It seems the PvdA is not interested in facts, only perception. Their perception is that the war in Afghanistan is unpopular in the Netherlands, a perception supported by opinion polls. The poll numbers of the PvdA’s leadership (Wouter Bos) have been slipping for some time – economic turmoil will do that to you. The fact is that one of the leading Dutch newspapers (NRC Handelsblad) points out that the decision to resign will cast the PvdA as the irresponsible party, willing to let the country go ungoverned during an economic crisis, facing charges of abandoning the international community. And that this Cabinet’s fall could be a watershed moment in the history of Dutch politics.
Why am I concerned for the Body Politic in The Netherlands? In one word: Radicalization. Coalition governments do not have a long history of success and the electorate is not happy with the direction the leading parties have been advocating. Populists such as Geert Wilders threaten to undermine the historical Dutch Tolerance. There is a real possibility that the Dutch electorate might gravitate toward Wilders’ Party for Freedom (PVV) and elevate it to a major party. It seems to me that “radicals” haven’t done much good in the world. Whether you agree with Wilders or not, it is indisputable that his and the PVV ideas, are radical departure of the Dutch norm. Radicalism may sell and make for compelling news cycles. But in the end, no radical in history has expanded the freedom of its constituents or created enduring peace and stability.
Friday, January 15, 2010
Here is the official report. Clearly the goods are classified and not included but the statement "We conclude.......several officers failed to comply with those policies when taking actions regarding the alleged perpetrator" is telling!
Monday, December 21, 2009
Too black or white you say? How about Driving without seat belts fastened: smart or stupid?
We make rules and regulations (laws really) to govern the way we intend people to operate motor vehicles in our midst, not only to protect us from harm, but to protect drivers and occupants from themselves. I know, some among us feel that such governmental intrusion is unwarranted and overreaching, something to be avoided at (almost) all costs. Who are we to tell motorcyclists to wear helmets? Why should I wear a seat belt - I am not hurting anyone!! For the record, I always wear my seat belt when in the front seat of any vehicle (as required by law and common sense).
As far as not hurting anyone, I caught the local news story today where a 24-year-old Lowell woman died overnight in an single vehicle crash on I-93. Michelle was unfortunately not wearing her seat belt and was ejected when her car tested the tensile strength of the abutting trees. She was someone's daughter, someone's friend, perhaps someone's love. She hurt not only herself, but all those who knew her, cared for her, and had high hopes for her. She didn't follow the rules or the Law and she will never have the chance to change her mind.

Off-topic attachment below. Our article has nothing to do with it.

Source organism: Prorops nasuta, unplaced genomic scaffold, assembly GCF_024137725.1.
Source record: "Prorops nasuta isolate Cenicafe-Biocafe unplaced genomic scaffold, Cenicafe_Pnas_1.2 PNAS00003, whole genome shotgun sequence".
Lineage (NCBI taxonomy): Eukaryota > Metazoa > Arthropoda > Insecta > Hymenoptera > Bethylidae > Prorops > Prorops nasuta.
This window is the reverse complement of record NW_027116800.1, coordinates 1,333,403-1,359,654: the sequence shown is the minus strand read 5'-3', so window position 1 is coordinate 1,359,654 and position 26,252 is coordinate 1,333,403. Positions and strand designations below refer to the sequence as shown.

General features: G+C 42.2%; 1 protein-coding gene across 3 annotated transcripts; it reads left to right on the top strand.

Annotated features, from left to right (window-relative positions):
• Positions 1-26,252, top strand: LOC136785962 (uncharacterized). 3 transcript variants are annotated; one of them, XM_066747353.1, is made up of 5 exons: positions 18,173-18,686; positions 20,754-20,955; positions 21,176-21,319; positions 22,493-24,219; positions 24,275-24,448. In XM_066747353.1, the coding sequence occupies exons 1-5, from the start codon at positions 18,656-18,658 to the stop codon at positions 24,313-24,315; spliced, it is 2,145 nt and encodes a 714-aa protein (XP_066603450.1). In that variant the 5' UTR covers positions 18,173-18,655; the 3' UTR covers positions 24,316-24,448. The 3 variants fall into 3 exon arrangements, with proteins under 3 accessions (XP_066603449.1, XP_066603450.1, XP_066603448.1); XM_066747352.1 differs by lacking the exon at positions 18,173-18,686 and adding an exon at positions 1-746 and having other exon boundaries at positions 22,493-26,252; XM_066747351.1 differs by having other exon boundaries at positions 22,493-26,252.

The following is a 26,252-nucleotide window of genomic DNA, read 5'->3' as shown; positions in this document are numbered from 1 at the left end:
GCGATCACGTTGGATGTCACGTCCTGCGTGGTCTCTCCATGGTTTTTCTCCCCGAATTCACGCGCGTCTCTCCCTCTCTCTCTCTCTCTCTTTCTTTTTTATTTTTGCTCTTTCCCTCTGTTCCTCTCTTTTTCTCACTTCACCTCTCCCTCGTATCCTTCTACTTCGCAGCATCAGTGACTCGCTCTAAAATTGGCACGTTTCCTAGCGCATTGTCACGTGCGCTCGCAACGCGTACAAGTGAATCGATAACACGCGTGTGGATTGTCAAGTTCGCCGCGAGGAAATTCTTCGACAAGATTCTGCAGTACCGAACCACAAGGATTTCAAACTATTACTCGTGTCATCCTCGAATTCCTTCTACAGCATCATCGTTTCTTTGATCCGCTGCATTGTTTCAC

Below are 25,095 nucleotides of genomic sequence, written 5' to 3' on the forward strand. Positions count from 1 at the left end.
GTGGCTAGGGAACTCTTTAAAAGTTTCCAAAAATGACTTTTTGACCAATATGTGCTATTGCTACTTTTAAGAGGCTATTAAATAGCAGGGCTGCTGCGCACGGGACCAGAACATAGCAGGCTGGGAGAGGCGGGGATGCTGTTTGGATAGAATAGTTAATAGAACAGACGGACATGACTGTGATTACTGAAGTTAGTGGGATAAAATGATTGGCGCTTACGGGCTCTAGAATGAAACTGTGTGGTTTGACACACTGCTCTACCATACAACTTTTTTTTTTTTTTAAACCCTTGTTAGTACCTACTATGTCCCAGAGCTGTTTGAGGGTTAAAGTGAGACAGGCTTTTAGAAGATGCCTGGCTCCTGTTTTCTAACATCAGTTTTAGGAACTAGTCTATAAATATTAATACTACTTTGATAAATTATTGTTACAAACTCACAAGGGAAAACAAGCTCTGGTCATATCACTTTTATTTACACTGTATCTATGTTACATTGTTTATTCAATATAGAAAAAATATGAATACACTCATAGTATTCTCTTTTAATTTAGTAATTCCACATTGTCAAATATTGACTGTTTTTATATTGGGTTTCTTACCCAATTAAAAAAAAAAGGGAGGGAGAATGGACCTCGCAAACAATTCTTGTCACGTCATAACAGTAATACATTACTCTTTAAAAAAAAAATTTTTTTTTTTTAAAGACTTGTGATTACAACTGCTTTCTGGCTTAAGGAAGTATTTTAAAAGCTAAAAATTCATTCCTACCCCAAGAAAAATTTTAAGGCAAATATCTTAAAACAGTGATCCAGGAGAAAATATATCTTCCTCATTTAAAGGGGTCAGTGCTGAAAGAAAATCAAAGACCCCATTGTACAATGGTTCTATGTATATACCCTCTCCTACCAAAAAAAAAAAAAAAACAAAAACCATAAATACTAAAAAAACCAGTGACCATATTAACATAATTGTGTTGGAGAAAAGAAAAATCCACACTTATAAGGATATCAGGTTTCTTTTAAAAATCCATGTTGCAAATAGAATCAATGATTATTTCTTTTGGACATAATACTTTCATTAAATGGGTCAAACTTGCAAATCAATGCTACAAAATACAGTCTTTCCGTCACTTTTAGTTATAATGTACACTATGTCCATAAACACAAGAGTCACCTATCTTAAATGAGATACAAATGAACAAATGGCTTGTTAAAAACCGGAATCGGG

You do! If you don't believe that seat belts save lives, yours and your loved ones inside and outside the car, the Internet has many resources to show you otherwise. A sample can be found here:
But who needs information, right? This is just Common Sense. So tell me, who lived through their crash in these tow photos? Yep, the firefighter did.
Merry Christmas - - be safe out there and enjoy the New Decade!! And let's rely on Common Sense -- that should be the Law!!
Tuesday, December 15, 2009
Monday, December 14, 2009
The movie, featuring Morgan Friedman in a Oscar-worthy performance as Mr. Mandela, derives its title from a poem by the English poet William Ernest Henley, who lost his foot to tuberculosis and (according to Wikipedia) wrote this very powerful reflection on the human condition.
Out of the night that covers me,
Black as the pit from pole to pole,
I thank whatever gods may be
For my unconquerable soul.
In the fell clutch of circumstance
I have not winced nor cried aloud.
Under the bludgeonings of chance
My head is bloody, but unbowed.
Beyond this place of wrath and tears
Looms but the Horror of the shade,
And yet the menace of the years
Finds and shall find me unafraid.
It matters not how strait the gate,
How charged with punishments the scroll,
I am the master of my fate:
I am the captain of my soul.
All I can say is "wow". I know; inadequate and banal but heartfelt. I am not much for poetry, but the emotions in this work really connected with me at a visceral level. And it seems to perfectly apply to Mr. Mandela, who emerged from a 27-year imprisonment to go on and lead South Africa out of the darkness of Apartheid into Integration! Go see the movie.....
With thanks to Wikipedia!